Tuesday, February 21, 2012

Using Python minidom module for XML generation

Creating an XML document in Python using the minidom module is quite straightforward.  For simplicity sake, I'll base the code on Hadoop's XML config file.

import sys
from xml.dom.minidom import Document

doc = Document()

configuration = doc.createElement("configuration")

xsl = doc.createProcessingInstruction("xml-stylesheet", "type=\"text/xsl\" href=\"configuration.xsl\"")


prop = doc.createElement("property")

name = doc.createElement("name")
name_text = doc.createTextNode("my name")


value = doc.createElement("value")
value_text = doc.createTextNode("my value")




print doc.toprettyxml()

The output is as follows:

<?xml version="1.0" ?>
<?xml-stylesheet type="text/xsl" href="configuration.xsl"?>
            my name
            my value

Friday, February 17, 2012

Scrollback in GNU Screen

This has always evaded me: How do you do scroll up the screenbuffer when using screen?  Found the answer right here:


I've tried the Ctrl + A + [ method; but not Ctrl + Esc as I'm using Windows as my main machine and Ctrl + Esc can also be used as the Windows key.

Just hope I remember this :)

Thursday, February 16, 2012

Measuring network throughput with iperf

The iperf tool has been around for ages and yeah, I've been late to the game :)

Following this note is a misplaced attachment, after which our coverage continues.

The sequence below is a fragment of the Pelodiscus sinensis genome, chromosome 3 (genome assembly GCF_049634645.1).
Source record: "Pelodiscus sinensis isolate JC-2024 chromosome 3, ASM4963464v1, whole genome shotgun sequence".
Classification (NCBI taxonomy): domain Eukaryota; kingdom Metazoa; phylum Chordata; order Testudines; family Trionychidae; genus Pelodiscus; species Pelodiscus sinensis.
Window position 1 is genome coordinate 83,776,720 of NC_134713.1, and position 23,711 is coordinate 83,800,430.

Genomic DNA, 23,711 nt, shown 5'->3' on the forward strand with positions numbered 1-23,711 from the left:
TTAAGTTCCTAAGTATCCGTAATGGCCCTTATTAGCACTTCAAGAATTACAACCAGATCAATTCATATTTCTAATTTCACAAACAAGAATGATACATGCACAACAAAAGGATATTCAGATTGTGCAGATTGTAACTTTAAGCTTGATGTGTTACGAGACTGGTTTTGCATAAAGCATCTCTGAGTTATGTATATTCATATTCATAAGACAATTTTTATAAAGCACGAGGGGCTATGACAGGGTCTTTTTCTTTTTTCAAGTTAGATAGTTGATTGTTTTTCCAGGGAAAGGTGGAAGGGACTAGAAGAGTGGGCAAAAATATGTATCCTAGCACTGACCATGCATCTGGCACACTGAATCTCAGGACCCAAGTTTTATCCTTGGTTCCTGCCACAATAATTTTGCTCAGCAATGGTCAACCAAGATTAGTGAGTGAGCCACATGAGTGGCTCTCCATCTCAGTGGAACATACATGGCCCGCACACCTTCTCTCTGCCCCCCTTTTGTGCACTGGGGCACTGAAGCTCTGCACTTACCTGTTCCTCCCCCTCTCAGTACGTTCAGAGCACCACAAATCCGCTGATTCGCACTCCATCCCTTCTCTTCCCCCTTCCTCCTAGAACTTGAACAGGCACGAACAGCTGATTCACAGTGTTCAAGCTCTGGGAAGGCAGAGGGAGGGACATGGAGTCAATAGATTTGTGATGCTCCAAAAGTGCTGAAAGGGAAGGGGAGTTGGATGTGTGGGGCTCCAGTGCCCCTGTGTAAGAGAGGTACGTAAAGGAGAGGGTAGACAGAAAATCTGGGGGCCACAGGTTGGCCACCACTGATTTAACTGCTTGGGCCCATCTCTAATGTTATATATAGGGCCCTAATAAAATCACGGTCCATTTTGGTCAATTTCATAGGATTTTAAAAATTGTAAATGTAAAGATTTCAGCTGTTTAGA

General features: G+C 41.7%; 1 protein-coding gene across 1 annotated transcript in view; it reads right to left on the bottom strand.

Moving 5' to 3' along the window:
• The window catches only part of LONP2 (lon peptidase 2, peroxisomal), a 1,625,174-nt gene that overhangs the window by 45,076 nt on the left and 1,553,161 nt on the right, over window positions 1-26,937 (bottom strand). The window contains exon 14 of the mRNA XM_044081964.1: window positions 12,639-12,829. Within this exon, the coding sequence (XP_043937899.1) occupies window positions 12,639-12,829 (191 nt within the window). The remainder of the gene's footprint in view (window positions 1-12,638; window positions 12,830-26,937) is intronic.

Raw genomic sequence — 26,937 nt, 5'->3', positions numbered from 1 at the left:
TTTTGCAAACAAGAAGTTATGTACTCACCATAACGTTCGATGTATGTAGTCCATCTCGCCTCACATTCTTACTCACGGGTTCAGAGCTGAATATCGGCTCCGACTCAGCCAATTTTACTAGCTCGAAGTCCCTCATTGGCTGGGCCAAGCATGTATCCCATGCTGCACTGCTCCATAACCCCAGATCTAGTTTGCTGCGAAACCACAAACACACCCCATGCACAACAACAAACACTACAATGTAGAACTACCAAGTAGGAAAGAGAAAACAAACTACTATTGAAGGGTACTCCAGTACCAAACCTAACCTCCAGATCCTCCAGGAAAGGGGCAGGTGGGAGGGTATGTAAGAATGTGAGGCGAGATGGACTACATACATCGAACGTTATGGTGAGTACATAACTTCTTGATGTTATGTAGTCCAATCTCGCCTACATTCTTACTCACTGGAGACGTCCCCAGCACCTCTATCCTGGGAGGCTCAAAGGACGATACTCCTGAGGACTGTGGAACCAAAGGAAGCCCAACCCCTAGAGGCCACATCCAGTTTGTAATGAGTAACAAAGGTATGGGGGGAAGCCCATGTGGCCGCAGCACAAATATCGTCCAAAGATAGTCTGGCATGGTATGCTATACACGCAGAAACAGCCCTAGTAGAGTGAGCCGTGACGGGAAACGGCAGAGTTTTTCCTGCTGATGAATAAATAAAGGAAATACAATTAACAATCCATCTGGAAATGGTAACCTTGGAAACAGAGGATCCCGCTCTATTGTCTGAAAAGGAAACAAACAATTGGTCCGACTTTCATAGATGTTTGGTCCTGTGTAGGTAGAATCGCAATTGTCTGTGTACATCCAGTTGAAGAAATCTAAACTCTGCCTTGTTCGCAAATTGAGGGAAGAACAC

To install iperf in Ubuntu, it's a simple apt-get away:
$ sudo apt-get install iperf
To run the test, you'll need 2 machines.  One to act as the server and the other as the client.  Start by starting the server:
$ iperf -s
Server listening on TCP port 5001
TCP window size: 85.3 KByte (default)
If there are no errors, we can then start the test by executing iperf in the client machine:
$ iperf -c server -t 10
Client connecting to server, TCP port 5001
TCP window size: 16.0 KByte (default)
[  3] local port 40913 connected with port 5001
[ ID] Interval       Transfer     Bandwidth
[  3]  0.0-10.0 sec    164 MBytes    138 Mbits/sec
The argument -t 10 states that we want the test to run for only 10 seconds. 

There are other options which you can play with like:

    -d ==> Do a bidirectional test simultaneously
    -u ==> use UDP rather than TCP
View the list of options by executing:
$ iperf --help
There's also a GUI wrapper written in Java for iperf available at http://code.google.com/p/xjperf/.  It offers a nice GUI which allows you to choose different options to run iperf with and also displays output from iperf in a nice graph: